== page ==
To compete and thrive in the 21st century, democracies, and the United States in particular, must develop new national security and economic strategies that address the geopolitics of information. In the 20th century, market capitalist democracies geared infrastructure, energy, trade, and even social policy to protect and advance that era’s key source of power—manufacturing. In this century, democracies must better account for information geopolitics across all dimensions of domestic policy and national strategy.
David Keith has worked near the interface between climate science, energy technology, and public policy for twenty years. He took first prize in Canada's national physics prize exam, won the Massachusetts Institute of Technology's prize for excellence in experimental physics, and was listed as one of TIME magazine's Heroes of the Environment 2009 (article). David's academic appointments are at Harvard where he serves as the Gordon McKay Professor of Applied Physics in the School of Engineering and Applied Sciences (SEAS) and Professor of Public Policy at the Harvard Kennedy School. David divides his time between Boston and Calgary where he serves as president of Carbon Engineering—a start-up company developing industrial scale technologies for capture of CO2 from ambient air.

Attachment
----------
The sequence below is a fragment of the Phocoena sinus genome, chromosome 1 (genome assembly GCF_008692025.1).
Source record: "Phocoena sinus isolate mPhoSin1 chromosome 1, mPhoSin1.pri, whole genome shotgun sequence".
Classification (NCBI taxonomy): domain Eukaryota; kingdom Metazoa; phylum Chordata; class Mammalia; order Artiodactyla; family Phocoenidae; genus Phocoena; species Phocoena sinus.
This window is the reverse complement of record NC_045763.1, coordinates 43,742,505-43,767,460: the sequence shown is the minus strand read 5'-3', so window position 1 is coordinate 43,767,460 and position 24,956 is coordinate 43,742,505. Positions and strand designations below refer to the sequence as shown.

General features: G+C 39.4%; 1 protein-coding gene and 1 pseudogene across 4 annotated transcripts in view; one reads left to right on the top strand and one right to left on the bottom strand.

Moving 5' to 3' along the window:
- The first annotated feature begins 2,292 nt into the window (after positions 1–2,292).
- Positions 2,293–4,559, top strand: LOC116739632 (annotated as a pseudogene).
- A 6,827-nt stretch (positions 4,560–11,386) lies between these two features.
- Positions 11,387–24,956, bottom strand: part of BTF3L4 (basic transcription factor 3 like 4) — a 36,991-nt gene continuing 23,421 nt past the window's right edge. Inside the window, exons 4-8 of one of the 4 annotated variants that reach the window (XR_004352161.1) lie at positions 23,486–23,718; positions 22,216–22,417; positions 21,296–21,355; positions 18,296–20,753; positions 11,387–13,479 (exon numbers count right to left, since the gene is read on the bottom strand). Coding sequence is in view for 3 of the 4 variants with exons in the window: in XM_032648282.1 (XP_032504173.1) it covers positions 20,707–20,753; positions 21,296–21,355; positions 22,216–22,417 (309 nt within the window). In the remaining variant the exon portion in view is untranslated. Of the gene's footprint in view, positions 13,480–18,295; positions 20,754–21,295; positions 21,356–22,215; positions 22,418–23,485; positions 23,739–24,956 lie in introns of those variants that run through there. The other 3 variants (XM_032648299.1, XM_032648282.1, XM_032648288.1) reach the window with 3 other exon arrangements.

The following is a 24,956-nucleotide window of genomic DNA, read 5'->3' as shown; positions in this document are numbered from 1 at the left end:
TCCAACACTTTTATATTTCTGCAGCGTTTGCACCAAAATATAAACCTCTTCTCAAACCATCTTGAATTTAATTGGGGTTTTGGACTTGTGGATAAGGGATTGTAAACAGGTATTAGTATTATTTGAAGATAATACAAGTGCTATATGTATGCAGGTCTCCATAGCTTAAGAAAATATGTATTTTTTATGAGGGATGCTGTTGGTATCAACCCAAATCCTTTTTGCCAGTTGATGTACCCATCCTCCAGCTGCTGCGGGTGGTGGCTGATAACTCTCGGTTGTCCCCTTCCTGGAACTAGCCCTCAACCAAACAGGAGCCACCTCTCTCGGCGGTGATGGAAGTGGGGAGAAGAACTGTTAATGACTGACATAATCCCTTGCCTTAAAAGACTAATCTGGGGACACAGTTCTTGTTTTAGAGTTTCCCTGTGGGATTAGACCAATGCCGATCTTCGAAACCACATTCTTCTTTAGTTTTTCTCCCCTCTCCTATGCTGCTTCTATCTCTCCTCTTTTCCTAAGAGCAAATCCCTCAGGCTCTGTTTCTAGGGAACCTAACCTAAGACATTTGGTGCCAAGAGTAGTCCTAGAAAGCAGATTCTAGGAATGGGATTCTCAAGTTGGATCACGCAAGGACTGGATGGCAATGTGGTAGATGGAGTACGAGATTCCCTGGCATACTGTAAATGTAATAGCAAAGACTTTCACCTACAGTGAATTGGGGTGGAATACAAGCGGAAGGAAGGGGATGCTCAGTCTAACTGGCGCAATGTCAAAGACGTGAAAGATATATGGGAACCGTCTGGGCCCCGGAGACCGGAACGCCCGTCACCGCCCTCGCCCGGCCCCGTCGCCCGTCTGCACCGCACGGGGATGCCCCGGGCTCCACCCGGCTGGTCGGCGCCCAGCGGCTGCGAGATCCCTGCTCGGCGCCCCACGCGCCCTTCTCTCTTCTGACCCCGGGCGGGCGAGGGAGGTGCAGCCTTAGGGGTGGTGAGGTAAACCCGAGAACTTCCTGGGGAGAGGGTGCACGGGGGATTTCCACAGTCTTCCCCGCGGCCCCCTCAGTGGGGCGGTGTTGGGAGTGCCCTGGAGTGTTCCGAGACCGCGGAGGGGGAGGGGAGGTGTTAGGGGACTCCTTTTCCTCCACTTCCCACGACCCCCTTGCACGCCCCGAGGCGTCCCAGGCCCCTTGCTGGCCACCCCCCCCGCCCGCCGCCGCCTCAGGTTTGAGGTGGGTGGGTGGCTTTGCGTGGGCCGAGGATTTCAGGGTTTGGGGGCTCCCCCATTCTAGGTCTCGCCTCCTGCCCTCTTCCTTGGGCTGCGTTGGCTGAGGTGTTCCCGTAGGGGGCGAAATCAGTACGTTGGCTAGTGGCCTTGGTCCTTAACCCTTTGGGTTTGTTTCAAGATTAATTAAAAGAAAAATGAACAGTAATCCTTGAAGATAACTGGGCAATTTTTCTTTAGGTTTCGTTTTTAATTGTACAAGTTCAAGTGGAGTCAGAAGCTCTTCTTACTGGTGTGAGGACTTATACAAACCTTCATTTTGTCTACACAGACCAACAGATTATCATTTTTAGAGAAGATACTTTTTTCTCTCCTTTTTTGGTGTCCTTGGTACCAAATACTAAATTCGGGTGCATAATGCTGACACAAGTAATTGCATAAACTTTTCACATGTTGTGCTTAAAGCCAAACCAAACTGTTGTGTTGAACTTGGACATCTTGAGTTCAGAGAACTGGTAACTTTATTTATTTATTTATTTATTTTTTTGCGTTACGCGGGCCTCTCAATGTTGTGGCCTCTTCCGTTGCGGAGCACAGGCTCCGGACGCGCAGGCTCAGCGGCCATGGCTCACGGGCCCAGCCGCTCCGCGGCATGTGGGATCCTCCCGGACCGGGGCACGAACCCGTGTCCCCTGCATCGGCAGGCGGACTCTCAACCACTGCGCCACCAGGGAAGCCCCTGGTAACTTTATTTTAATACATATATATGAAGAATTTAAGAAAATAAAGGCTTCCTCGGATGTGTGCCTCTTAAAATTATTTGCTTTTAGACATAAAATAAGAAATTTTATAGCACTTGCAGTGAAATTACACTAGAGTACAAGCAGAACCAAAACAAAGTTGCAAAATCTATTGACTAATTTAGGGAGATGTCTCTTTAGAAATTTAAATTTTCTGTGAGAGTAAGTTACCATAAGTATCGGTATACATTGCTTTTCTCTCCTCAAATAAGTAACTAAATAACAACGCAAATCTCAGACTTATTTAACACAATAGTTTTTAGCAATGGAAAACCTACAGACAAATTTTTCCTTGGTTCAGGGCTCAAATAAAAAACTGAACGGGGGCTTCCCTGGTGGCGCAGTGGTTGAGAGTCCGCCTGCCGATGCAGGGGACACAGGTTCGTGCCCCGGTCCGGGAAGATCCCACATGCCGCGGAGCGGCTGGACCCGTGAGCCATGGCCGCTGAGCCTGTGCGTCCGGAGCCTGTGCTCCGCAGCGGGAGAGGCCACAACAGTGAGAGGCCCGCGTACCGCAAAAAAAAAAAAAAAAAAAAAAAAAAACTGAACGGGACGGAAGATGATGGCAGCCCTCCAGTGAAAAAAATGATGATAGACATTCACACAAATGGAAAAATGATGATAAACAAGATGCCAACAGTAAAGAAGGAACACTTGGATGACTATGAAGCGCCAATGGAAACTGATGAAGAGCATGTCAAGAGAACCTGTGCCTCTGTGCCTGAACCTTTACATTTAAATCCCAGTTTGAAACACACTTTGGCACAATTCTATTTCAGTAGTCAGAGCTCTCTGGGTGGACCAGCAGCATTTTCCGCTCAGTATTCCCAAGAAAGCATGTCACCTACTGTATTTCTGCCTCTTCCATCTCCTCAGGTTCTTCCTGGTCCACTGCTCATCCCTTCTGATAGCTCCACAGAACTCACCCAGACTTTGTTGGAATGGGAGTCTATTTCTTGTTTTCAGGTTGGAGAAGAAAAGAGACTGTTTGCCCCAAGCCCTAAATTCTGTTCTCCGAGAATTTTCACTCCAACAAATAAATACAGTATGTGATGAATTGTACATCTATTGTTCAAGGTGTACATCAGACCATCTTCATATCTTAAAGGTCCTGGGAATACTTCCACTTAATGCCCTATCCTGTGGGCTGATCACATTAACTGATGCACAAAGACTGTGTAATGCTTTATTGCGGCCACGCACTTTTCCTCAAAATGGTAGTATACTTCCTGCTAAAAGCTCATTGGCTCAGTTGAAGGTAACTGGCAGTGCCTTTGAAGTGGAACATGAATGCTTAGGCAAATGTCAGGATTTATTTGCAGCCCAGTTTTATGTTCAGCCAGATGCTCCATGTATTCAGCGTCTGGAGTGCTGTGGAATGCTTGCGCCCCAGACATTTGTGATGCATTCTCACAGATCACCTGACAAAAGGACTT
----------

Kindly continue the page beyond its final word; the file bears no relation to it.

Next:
Assistant: Xiomara Forbez